Saturday, September 27, 2008

Obama passes the Commander-in-Chief test

Ilana Goldenberg, writing last night in Democracy Arsenal, argued that Sen. Barack Obama passed the "Commander in Chief test.
(Did anyone notice how John McCain lacked the manners of a gentleman during the debate? He laughed during Barack Obama's answers. Inherently signs of immaturity and limited self-confidence.)
Debate Wrap Up: Obama Passes Commander in Chief Test
Posted by Ilan Goldenberg

So what came out of this debate that John McCain tried to evade? The pressure was on McCain to win and win big. But he didn’t do that. Not at all. Obama won on key issues demonstrating that our foreign policy is more than just about the surge. McCain frequently reverted back to clichés calling his opponent naïve and lacking judgment. But those accusations weren’t actually substantiated by what happened. Obama actually looked more presidential while McCain often sounded condescending or angry.

Moreover, McCain also failed to show how he would be any different than George Bush on any of the key issues: Iraq, Afghanistan, and Iran. It was just more of the same.

1. On Iran McCain continues to try and change the fact that his own advisor Henry Kissinger came out in favor of the Obama approach.

2. On spending McCain promised to cut earmarks of $18 billion and cure our budgetary woes through cutting spending. Unfortunately, his policies including $120 billion a year in Iraq and $175 billion on growing the military dwarf that.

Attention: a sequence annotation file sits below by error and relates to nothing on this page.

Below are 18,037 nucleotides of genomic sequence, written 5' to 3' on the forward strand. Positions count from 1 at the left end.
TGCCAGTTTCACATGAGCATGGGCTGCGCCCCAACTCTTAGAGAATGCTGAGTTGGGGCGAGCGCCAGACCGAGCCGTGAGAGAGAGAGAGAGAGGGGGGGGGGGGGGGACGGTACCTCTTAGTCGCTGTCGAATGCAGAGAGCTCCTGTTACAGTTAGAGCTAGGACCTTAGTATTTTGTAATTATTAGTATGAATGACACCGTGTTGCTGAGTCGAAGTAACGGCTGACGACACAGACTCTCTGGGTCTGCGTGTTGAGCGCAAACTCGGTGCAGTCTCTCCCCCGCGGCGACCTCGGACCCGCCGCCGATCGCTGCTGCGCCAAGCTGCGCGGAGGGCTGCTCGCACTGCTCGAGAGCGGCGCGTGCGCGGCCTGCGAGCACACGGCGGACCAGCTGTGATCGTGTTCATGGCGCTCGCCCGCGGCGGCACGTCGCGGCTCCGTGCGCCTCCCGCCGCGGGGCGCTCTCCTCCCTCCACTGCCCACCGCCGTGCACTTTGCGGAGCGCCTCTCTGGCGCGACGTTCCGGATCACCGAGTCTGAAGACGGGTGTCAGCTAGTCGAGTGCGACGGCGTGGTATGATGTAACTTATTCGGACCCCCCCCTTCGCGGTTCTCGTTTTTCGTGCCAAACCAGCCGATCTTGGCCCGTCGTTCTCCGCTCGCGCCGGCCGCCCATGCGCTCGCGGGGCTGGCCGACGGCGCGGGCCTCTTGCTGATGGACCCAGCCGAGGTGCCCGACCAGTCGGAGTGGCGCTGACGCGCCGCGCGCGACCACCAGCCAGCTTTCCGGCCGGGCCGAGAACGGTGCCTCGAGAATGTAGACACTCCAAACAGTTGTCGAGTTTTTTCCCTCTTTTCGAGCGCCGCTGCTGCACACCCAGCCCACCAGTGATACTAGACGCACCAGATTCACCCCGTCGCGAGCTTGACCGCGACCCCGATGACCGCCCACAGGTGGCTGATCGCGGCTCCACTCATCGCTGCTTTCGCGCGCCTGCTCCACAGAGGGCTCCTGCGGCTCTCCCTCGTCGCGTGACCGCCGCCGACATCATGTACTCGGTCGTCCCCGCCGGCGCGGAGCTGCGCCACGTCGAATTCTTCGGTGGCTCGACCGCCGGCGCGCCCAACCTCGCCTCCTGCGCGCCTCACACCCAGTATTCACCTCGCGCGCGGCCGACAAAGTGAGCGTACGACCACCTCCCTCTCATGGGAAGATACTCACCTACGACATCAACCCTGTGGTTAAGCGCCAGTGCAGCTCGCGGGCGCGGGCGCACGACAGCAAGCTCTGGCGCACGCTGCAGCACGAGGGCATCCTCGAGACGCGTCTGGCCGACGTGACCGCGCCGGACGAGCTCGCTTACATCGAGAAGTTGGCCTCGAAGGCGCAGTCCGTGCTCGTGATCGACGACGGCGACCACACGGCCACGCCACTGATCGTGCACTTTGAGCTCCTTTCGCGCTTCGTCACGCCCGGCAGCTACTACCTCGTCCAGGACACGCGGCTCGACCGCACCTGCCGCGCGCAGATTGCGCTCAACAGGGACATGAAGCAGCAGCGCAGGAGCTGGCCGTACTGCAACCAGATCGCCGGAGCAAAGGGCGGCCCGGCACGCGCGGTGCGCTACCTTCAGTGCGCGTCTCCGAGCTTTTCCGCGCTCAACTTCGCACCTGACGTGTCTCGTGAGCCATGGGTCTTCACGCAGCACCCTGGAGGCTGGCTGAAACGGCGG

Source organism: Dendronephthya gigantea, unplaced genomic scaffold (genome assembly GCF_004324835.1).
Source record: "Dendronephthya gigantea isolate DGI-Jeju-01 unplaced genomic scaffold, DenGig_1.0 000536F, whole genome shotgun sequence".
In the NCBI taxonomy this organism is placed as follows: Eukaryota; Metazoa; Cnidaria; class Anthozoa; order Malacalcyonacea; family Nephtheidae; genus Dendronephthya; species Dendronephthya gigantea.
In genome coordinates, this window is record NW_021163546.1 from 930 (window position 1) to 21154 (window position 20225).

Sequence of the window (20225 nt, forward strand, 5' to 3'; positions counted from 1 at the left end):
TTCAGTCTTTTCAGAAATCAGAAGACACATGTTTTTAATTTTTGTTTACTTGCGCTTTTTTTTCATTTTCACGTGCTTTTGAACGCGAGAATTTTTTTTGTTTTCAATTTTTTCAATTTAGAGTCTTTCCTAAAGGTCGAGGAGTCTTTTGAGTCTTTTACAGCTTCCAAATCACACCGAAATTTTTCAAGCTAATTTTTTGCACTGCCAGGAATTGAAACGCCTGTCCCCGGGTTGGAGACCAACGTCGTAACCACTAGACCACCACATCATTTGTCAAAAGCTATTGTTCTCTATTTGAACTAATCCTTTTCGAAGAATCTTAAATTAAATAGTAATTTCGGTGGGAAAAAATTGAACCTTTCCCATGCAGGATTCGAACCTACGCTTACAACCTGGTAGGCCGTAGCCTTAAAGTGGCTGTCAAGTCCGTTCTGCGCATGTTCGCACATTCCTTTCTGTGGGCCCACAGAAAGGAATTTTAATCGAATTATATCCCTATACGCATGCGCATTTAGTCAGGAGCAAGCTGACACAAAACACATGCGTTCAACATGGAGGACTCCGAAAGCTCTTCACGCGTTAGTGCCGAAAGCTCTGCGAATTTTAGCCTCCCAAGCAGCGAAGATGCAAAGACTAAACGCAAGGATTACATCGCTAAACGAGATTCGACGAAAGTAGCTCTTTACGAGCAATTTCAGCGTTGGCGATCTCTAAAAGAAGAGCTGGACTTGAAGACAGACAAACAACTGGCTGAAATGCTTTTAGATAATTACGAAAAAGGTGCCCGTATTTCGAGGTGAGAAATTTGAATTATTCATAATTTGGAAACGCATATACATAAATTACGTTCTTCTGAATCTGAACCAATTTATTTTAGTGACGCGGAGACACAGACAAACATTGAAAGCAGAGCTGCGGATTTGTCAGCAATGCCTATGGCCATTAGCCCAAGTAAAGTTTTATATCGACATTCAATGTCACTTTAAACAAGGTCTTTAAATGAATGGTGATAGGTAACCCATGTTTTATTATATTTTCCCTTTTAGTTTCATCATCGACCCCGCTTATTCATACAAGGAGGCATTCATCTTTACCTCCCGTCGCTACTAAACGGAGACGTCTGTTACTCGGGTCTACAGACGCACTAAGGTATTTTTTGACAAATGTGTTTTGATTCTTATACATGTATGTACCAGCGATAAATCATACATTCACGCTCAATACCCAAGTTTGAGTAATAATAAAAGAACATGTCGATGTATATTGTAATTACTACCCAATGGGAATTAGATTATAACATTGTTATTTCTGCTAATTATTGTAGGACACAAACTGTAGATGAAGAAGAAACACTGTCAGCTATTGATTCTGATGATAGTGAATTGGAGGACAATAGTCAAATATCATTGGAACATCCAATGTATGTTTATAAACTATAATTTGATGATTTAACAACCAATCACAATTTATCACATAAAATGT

3. On Iraq. McCain continues to obsess about the surge but misses the broader point of strategy over tactics and the need to focus on Afghanistan and Pakistan where the greatest threat is from.

4. McCain called Pakistan a failed state prior to 1998. That would have been pretty disturbing if it were true considering Pakistan has nuclear weapons.

5. On Afghanistan and Pakistan it is clear that John McCain has a long record of completely ignoring the war in Afghanistan and the Al Qaeda safehaven in Pakistan that our intelligence community and military leaders believe presents the greatest direct danger to the United States.

6. On Russia McCain touted the wisdom of his own reckless response – a response criticized by five secretaries of state including Henry Kissinger, Jim Baker and Colin Powell.

7. McCain repeatedly claimed that he could work effectively with our allies. But has a long history of alienating them and won’t even talk with Spain

8. McCain had issues with a number of foreign leaders names stumbling over Ahmadinejad’s name and calling the Pakistani President Asif Ali Zadari by the wrong name

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